In discussing how we appropriate the righteousness of God, Wright points out that in a lawcourt scenario, the defendant never receives the Judge’s righteousness; it is a righteousness in relationship to the law and the court. Now, while I understand and would agree with this point, there is an issue that Wright doesn’t mention, and that is where Jesus takes our place; Jesus here is not the judge, he is our stand-in, and his righteousness is indeed transferred to us, the defendants.

That being said, I agree with Wright in that this is not God needing someone to punish in order to protect his glory (the Calvinist approach); he says it well (page 71): “It isn’t that God basically wants to condemn and then finds a way to rescue some from that disaster. It is that God longs to bless, to bless lavishly, and so to rescue and bless those in danger of tragedy – and therefore must curse everything that thwarts and destroys the blessing of his world and his people.”

Throughout the book (I am half-way through) Wright emphasizes his big picture, that God’s one and only plan is to “put the world to rights” through Israel.

Next, I’ll get into the issue of the Covenant.

Augustine was a trouble-maker

Augustine ultimately attempted to weld together philosophical motions of the divine essence to the tenets of the Christian faith and, in so doing, allowed the content of Christian faith to be determined by the logic of philosphical rationalism.  The rationalization of theology by Augustine would be a fateful move that would determine western thinking about God, through Descartes and, ultimately, ending in the atheistic nihilism of Nietzeche. – from Orthodox Readings of Augustine By George Demacopoulos, Aristotle Papanikolaou

It’s true that Augustine was the Church’s great champion of grace, defeating the Pelagian heresy (of course, never mind that evangelicalism has to a large part reverted to Pelagianism).  However, I’m not sure that what he gave the west was much better. If anything, Augustine’s heresy is more insidious.  It certainly sounds Pauline, talking about grace and all.  However, in his attempt to shut down Pelagius, Augustine develops the concept of inherited guilt; that is, we are not just born with a defective, fallen nature because of Adam, we are held guilty because Adam sinned.

Now, Augustine has put himself in a position where he is forced to toss the baby out with the bath: his concept of inherited guilt means that infants are born guilty. If a baby dies without being baptized, they are condemned to hell, because that’s the rule. Baptism is the only “cure” for original sin, you see.  It would seem that Augustine’s view of grace runs into a bit of a problem here: If we must act to initiate baptism in order to be saved, then we are relying on some human effort (even though it is God who does the baptizing).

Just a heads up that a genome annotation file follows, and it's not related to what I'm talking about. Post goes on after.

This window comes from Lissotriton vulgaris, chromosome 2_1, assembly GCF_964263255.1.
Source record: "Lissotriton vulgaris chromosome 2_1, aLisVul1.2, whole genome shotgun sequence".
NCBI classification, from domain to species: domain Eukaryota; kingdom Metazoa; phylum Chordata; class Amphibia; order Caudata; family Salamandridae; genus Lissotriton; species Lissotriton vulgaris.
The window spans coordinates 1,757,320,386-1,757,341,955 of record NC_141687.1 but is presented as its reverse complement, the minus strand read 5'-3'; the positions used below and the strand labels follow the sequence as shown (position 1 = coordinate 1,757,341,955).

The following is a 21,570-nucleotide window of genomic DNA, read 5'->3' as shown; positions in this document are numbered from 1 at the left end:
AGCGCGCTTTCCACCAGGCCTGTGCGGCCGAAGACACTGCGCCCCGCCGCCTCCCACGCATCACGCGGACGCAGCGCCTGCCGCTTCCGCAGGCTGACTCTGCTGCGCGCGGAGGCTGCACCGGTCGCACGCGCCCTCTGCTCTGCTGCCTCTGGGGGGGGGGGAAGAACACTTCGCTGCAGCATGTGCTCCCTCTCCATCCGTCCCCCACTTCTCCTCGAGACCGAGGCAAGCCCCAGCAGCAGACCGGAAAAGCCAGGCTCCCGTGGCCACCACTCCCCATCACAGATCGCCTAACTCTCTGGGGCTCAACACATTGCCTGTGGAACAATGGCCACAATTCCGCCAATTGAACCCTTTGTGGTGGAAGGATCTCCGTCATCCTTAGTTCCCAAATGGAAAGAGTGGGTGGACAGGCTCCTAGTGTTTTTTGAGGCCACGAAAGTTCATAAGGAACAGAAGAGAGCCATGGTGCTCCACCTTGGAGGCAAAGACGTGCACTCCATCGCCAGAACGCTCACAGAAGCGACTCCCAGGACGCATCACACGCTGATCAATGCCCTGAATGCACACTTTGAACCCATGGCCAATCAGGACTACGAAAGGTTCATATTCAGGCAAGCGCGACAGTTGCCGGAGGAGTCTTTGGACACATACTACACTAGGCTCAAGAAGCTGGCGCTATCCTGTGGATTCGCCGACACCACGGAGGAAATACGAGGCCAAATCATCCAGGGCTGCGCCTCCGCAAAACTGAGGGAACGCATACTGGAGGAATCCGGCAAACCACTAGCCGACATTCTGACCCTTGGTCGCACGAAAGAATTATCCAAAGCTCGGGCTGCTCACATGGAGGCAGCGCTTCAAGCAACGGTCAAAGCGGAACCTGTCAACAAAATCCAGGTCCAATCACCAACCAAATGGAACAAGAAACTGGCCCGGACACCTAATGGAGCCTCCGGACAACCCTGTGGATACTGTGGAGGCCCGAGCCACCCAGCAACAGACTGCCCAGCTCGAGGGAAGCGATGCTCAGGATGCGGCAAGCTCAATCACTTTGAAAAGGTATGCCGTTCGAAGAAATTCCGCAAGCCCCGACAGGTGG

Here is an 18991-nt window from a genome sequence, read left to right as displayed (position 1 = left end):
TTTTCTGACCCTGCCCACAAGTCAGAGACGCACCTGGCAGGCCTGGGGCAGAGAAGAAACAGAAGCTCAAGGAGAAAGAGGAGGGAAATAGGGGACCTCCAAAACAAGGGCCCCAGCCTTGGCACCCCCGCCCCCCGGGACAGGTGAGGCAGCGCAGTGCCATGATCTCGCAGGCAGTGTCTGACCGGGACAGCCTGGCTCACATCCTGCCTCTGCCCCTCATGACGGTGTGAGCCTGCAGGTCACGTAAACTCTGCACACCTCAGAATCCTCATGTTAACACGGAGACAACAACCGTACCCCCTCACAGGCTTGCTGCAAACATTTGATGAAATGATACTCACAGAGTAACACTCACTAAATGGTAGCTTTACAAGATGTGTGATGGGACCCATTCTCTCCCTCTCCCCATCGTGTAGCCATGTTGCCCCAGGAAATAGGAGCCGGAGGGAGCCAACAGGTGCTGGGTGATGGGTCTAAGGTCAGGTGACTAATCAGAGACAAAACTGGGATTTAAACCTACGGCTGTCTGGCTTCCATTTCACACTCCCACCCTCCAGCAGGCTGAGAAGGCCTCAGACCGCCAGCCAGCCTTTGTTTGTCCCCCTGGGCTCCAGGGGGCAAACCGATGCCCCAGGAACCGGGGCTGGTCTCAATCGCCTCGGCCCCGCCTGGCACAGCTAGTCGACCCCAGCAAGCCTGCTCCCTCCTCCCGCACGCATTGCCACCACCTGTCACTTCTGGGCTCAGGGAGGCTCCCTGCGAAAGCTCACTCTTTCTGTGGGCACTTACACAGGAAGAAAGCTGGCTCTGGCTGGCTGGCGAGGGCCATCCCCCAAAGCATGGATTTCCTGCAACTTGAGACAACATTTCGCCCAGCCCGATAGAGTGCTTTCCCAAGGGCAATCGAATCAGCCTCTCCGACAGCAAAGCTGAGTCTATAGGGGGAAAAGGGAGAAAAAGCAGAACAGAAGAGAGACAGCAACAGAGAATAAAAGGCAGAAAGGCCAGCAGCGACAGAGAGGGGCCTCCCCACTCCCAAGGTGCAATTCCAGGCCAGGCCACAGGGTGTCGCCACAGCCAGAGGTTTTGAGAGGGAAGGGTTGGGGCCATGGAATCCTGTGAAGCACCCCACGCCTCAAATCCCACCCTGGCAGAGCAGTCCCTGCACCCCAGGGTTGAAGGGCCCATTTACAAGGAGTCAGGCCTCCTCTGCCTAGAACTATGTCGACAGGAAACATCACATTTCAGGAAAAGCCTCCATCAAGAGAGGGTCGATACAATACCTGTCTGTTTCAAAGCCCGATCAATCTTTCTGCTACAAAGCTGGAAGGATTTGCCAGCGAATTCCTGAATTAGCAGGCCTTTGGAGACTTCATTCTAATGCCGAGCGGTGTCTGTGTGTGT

Augustine’s complex view of grace also includes the concepts of double predestination and perseverance, concepts which Calvin popularized some years later.  Double predestination is the logical conclusion that if God predestines some to be saved, then logically he must predestine some to be damned.  The doctrine of perseverance says basically that we cannot know the future; we may become apostate and fall away from grace (which essentially must mean that we were not predestined to be saved in the first place).

The effect of Augustine’s teaching on Total Depravity (the inherited sin/guilt thing) resulted in a theology where a chasm exists between man and God.  The Eastern church, on the other hand, held that while man inherited a fallen nature, our guilt is purely our own. Furthermore, man’s destiny is to become Christ-like, or “partakers of the divine nature.”  This concept, known as theosis or deification, was closer to where Luther ended up after he moved away from Augustine’s position.  Deification doesn’t mean that we are becoming God, but it does mean that we are being united with God, and being conformed to His image.

As with Descartes, Augustine’s thinking has predominated the west – especially the reformed traditions – to the extent that we don’t even realize that while we read Paul, for example, we think Augustine.  While Augustine said many good things, much of what he said was quite wrong, and we do the Bible a disservice to not work to set Augustine aside as we read it.  As NT Wright points out in his recent book on Justification, evangelicals claim to believe in sola scriptura (Bible only) and to reject tradition; however, they will default to Augustinian thinking rather than taking a fresh look at what the Bible actually says.

Augustine may have been a wonderful philosopher and theologian, but it seems to me that he also caused a great many issues that have plagued the church ever since.

And the Word became flesh …

The Incarnation – the Word become flesh, God become man, the Heavenly become Earthly – is without a doubt the one theological aspect which has gripped me over the years.  Just think, the Creator of Heaven and Earth entering Creation, entering created Time itself, without causing the nuclear meltdown of the whole universe, it really incomprehensible.  And not only that;  that God throughout history has chosen to reveal Himself through the more common elements of his creation.  God born in a stable (imagine the smell… and it wasn’t cinnamon or incense); baptism in dirty rivers; God nailed naked to a tree; partaking of the divine through wine and broken bread.  That nothing in Creation, no matter how lowly or crude, is unfit for the presence of God to fill, convert and use – this is amazing. This is the Incarnation. This is why I love Advent – the prime time of the Christian calendar in which to focus on this inexplicable reality.

For more thoughts on the Incarnation, I will direct you to an article by NT Wright in Christianity Today, What is this word?